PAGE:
SNP members have backed a resolution to increase the tax threshold so that people earning below the living wage do not forfeit any of their income.

Delegates at the party’s conference in Aberdeen voted in favour of a motion stating the tax system “should be fair to all, and that no-one should pay until they can afford to, and all who can afford to should pay a fair share”.

The motion, brought forward by the SNP’s Dingwall and District Branch, stated that the “burden of the cost-of-living crisis is falling most heavily on those least able to bear it”.

“It is right that those least able to cope receive support,” it went on.

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It suggested that in order to address this, those earning below the living wage should be lifted out of paying income tax.

The starting point for all tax bands would then rise in line with changes to the living wage to “maintain the fairness of the system”.

The motion stated: “In addition the tax threshold in subsequent years should continue to rise in line with changes to the living wage.

“Furthermore, Conference resolves that the starting point for all tax bands should also rise in line with changes to the living wage to address fiscal drag, to maintain the fairness of the system.”

It added: “The details of how this is achieved should be at the discretion of Scottish Ministers and shall not restrict their ability to make other, non-revenue neutral, adjustments to the tax code as they see fit.”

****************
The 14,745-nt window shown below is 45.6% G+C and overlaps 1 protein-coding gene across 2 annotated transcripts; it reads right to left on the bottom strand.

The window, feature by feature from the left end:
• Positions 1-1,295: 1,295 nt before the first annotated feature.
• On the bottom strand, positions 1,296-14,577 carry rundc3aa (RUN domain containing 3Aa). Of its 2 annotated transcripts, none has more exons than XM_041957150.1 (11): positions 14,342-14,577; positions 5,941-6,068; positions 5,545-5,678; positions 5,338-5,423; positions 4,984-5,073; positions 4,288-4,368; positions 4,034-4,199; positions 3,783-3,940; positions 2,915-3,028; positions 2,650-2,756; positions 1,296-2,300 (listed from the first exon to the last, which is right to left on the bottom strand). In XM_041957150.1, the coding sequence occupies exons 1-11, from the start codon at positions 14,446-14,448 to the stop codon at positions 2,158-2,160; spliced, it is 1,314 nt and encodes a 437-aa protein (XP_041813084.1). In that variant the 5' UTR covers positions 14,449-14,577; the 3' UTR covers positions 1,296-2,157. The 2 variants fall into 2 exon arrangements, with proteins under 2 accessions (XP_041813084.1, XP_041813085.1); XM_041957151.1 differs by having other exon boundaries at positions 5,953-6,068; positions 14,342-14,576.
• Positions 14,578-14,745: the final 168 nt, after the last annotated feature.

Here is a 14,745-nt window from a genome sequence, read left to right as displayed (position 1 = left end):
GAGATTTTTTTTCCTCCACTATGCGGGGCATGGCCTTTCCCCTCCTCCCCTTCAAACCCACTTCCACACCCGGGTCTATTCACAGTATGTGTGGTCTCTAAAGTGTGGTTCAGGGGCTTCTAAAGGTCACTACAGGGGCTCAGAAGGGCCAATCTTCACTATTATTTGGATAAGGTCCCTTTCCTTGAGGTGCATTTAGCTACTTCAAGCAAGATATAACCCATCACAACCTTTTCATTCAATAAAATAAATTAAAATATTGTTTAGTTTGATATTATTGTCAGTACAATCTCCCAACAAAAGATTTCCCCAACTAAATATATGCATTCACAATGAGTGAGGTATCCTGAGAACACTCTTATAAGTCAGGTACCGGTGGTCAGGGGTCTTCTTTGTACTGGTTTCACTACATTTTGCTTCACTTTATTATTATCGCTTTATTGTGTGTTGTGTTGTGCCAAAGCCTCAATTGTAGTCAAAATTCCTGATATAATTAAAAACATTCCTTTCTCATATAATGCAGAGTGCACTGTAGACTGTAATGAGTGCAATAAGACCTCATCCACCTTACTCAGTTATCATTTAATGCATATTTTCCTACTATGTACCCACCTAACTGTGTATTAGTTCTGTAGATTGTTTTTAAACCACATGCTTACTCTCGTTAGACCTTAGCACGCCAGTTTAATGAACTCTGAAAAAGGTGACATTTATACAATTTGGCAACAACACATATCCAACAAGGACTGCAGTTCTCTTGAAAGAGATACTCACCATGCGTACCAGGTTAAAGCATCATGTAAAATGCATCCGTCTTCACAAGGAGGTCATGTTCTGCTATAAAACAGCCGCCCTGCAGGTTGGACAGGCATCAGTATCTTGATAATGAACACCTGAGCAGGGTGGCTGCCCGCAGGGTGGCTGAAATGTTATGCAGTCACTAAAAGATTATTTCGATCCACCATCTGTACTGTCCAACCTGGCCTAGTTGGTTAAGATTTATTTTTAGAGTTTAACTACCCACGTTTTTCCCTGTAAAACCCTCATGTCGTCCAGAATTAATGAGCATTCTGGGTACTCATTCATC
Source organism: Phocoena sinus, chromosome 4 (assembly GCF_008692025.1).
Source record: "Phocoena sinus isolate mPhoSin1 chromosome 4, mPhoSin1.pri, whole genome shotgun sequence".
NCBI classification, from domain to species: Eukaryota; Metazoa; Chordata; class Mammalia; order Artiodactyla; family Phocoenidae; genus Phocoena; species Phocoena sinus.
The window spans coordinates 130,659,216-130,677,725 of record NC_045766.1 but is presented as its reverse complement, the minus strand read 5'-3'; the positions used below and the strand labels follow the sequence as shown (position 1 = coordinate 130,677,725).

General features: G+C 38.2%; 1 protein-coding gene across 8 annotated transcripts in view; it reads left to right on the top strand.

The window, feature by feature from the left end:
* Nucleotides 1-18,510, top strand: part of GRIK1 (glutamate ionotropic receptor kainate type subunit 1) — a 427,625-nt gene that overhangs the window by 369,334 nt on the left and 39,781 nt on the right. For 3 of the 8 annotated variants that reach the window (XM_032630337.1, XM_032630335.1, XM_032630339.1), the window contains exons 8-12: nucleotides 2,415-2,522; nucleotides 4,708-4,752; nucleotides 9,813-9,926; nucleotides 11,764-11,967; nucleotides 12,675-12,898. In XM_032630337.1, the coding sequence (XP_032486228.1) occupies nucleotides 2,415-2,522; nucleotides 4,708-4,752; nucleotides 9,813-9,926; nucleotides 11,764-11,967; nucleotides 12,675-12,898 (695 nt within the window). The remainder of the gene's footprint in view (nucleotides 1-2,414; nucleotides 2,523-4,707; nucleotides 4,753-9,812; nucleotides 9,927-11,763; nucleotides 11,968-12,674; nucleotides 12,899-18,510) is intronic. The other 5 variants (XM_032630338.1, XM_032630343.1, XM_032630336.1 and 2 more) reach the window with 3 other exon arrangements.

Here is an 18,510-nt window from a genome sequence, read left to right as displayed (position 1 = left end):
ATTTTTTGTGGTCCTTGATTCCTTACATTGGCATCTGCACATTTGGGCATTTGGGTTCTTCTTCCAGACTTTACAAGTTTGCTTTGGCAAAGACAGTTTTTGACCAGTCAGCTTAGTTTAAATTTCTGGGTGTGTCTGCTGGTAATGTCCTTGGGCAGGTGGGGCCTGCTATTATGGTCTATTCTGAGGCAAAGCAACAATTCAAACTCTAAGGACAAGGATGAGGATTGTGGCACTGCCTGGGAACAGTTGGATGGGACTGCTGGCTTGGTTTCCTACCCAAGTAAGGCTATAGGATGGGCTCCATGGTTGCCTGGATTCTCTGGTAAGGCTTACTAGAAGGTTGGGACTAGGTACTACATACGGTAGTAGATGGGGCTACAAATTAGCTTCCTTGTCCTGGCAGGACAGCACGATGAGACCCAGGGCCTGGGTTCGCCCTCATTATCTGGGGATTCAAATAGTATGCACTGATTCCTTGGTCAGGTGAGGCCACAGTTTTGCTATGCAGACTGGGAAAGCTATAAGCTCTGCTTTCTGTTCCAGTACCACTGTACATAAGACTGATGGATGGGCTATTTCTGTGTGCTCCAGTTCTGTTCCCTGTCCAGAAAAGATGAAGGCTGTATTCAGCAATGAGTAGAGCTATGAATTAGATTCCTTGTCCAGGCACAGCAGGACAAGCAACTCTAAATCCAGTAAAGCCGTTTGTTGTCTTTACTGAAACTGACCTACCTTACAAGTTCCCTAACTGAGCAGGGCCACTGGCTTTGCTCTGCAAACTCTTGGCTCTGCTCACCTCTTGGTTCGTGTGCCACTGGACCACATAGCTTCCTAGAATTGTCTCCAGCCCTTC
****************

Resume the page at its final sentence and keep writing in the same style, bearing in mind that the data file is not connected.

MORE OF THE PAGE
Moving the resolution, Peter Cairns said: “The resolution links the living wage – set independently of Government – to the cost of living. As the cost of living rises, so does the tax-free amount.

“Presently, tax thresholds are set by Government without any regard to the cost of living. This changes that.”

He added: “Who dares to say that those who pay no tax don’t make a contribution? Parents, carers, thousands of part-time workers – they make a huge contribution to society.

“Look around this hall. Look around this conference. The amount of people here who are helping, aiding and caring for others. Who dare say they make no contribution just because they don’t pay a lot of tax?”

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Speaking to journalists after the motion was passed, Deputy First Minister John Swinney (above) said: “The party has taken its conference decision about these points and obviously the government will reflect on those issues.”

Swinney, who is in control of Scotland’s finances while Finance Secretary Kate Forbes is on maternity leave, added: “We believe in progressive taxation, we believe there needs to be essentially a relationship between people’s income and their contribution towards taxation.

“But we also believe in fiscal sustainability around our public services so we have to make careful judgments to balance out the extent of the tax burden and where that falls and the ability to afford public services of a level that we would want to have in place.”